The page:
We all know from our reading of the Bible that the tower of Babel has fallen and that people have been scattered around the world, prisoners of their differing dialects and of their incommensurable cultural biases. Yes, but who has told the terrifying story of the second fall of Babel, when nature, yes nature Herself, as a united tower which should have reached to the Heaven and made all of the people of the world agree again, has been destroyed under the weight of its own ambition and lie everywhere in ruins? To multiculturalism born on the ruins of the first Babel, one should now add the many tribes of multinaturalism born in the wreck of the second Babel. The whole political energy of nature was depending on its being one and unified, and indisputably so: «herbivores are herbivores». But what can you do with multiple natures? How to defend it, to invoke it? Such is the trap in which political ecology has fallen into: nature cannot be used to renew politics, since it is the oldest mean devised to block politics and to make it impossible to compose the cosmos since you start with an already unified one. The weakness of ecological movements everywhere has no other cause, in my view, than this use of nature that poisons their good will and thwart their activism. It is their mono-naturalism that render them unable to be those who monitors the collective experiments. They might expand to renew the whole of politics, only when they are ready to swallow not only multiculturalism but also multinaturalism.

Here is another test to decide for yourselves if you are modernist, post-modern or ordinary mortals, in case the first trial has remained inconclusive! Do you believe that the second tower of Babel can reach the Heaven and that the whole planet, having been fully naturalised, will then agree rationally on all the important issues? the little divisions that will remain being only due to subjective opinions and leftover passions? A simple, sharp, but, believe me, very discriminating test: do you associate nature with unification or nature with even more divisions?

It is my sentiment that we now live in the ruins of nature --in all the meanings of this expression-- and also more and more in the ruins of those sciences, for which the last century has been so prolific, which dreamed of prematurely unifying the cosmos, without taking the pain of doing what Isabelle Stengers (1996) has called «cosmopolitics». By reusing this venerable word from the Stoics, she does not mean that we should be attuned to the many qualities of multiculturalism and internationalism, but to the many worries of multinaturalism as well. The whole civilisation that has been devised under the heading of cosmopolitism, because it was obvious we all shared one nature, and especially one human nature, has to be reinvented, this time, with the added terrible difficulties that there are many competing natures and that they have to be unified through a slow due process. The common world is not behind us as a solid and indisputable ground for agreement, but before us, as a risky and highly disputable goal, that remains very far in the future.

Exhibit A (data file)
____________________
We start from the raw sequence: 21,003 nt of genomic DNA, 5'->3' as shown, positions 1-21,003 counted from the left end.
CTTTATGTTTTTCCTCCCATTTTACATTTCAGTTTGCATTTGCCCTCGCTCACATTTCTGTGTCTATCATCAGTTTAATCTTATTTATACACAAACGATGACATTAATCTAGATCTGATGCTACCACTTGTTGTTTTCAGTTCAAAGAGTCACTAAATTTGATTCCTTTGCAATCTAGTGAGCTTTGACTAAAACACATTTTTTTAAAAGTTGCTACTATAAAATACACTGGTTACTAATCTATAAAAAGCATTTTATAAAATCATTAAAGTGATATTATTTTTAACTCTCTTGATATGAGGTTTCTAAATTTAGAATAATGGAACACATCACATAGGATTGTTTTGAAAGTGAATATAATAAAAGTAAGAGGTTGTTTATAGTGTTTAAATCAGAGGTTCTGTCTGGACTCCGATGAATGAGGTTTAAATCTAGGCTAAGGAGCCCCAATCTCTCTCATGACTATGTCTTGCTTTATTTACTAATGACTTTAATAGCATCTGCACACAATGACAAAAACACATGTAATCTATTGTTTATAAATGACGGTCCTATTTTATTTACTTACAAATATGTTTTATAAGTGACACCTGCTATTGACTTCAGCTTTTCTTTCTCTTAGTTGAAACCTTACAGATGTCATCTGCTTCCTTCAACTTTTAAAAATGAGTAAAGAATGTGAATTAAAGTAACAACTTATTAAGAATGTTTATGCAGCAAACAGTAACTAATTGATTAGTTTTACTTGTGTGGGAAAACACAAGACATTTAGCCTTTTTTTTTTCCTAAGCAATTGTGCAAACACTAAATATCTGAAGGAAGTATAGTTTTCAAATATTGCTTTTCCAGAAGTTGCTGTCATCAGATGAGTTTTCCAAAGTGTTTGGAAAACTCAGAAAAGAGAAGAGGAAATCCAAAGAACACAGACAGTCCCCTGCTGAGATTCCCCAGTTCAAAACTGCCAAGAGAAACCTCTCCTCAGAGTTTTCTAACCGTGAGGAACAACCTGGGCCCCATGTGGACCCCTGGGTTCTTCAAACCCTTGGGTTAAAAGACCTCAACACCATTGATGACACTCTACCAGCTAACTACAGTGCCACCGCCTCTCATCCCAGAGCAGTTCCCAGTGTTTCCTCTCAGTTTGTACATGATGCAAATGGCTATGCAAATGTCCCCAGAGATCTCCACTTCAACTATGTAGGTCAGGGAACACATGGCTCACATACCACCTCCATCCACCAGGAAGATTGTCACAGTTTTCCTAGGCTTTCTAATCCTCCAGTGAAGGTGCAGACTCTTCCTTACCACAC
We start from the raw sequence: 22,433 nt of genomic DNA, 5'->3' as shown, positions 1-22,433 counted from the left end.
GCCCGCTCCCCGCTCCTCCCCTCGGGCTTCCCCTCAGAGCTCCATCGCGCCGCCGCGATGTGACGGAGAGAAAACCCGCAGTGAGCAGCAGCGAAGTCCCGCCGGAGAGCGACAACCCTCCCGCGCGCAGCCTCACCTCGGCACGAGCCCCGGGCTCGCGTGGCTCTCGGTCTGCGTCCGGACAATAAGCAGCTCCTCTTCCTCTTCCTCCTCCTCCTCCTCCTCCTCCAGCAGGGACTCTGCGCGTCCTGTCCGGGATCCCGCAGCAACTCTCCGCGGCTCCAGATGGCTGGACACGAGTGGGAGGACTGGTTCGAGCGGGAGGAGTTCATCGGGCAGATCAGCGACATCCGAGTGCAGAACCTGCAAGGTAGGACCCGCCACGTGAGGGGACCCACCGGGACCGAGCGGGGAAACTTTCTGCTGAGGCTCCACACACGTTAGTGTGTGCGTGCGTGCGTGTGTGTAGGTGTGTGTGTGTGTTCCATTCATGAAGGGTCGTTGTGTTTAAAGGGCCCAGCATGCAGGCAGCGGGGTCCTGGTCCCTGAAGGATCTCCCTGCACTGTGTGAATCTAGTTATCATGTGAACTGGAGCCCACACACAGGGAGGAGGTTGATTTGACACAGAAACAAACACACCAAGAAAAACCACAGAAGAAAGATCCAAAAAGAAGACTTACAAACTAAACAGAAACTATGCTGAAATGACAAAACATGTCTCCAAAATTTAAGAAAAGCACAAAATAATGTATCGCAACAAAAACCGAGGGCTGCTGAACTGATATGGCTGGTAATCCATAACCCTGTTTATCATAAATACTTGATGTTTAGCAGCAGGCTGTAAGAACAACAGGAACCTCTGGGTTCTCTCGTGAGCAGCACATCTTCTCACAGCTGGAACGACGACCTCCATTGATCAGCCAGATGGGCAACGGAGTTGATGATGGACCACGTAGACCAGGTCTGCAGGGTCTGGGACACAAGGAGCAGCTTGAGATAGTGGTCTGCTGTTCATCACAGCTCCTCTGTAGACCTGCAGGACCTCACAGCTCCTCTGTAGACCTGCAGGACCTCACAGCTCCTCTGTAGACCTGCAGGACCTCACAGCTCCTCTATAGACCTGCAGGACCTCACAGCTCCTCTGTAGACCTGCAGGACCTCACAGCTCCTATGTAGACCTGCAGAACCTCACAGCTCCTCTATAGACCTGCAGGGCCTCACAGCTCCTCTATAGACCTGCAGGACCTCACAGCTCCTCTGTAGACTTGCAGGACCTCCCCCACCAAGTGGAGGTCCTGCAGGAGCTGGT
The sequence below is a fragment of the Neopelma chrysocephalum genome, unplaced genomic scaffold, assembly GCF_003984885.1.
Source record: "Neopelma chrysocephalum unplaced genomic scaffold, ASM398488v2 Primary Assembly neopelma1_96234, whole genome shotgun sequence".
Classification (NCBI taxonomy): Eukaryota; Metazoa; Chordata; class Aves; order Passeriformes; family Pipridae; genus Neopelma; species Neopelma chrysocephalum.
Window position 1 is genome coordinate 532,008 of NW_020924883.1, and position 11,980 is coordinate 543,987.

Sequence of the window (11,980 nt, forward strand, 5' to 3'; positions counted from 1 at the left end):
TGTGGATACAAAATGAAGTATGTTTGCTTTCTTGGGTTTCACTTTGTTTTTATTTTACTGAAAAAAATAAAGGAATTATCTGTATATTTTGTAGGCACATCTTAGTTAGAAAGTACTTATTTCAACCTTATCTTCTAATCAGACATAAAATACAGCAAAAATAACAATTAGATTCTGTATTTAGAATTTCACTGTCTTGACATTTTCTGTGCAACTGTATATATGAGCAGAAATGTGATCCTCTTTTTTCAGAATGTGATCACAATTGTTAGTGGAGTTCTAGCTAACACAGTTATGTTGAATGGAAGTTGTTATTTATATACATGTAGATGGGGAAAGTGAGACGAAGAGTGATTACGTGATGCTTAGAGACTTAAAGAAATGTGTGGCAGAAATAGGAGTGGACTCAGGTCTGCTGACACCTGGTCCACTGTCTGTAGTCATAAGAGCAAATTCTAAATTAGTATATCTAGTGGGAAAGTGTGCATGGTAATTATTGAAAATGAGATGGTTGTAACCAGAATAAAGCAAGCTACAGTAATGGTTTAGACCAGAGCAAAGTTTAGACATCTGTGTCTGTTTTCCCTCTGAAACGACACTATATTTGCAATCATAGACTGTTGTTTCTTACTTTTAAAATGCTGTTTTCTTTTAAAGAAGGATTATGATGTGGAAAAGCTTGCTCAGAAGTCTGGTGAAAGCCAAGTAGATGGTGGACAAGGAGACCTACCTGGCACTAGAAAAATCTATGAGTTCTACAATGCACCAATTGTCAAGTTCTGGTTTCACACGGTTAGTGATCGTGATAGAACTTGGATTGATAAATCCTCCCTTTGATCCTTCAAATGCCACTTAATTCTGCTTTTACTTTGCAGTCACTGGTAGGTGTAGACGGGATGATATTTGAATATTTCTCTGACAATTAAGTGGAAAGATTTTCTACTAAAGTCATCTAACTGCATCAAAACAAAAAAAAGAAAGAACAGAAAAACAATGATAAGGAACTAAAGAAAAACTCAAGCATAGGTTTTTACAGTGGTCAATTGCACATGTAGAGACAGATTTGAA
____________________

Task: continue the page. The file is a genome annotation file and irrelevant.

Some people, especially some scientists and philosophers of science, have of late been terrified when they heard the first crumbling of the second Babel. Irritated by the realisation that nature could no longer unify nor reconcile, that new sciences were not putting down the fires of passion but fuelling them, they turned against other philosophers, postmodern thinkers, science students and other anthropologists of various hues and colours. Such is the meaning, for me, of the Sokal affair, that you might have heard of, and of what has been called by journalists the science wars (Jurdant, 1998). People like me have been accused to be responsible for the breaking of the Second Tower, as if we were strong enough to do like Samson and destroy the pillars of established nature under our own heads! No, no, no, you can be assured: we are not that strong, we don't have this power, and we have no taste for heroic suicide; as to the Tower, never was it that strong either; if it has crumbled it is under its own weight, under its own ambition: by expanding everywhere to cover the whole of human experience it has lost its immunity, its unity, its privilege. It has become the common cause, and thus, entered fully the realm of politics as usual.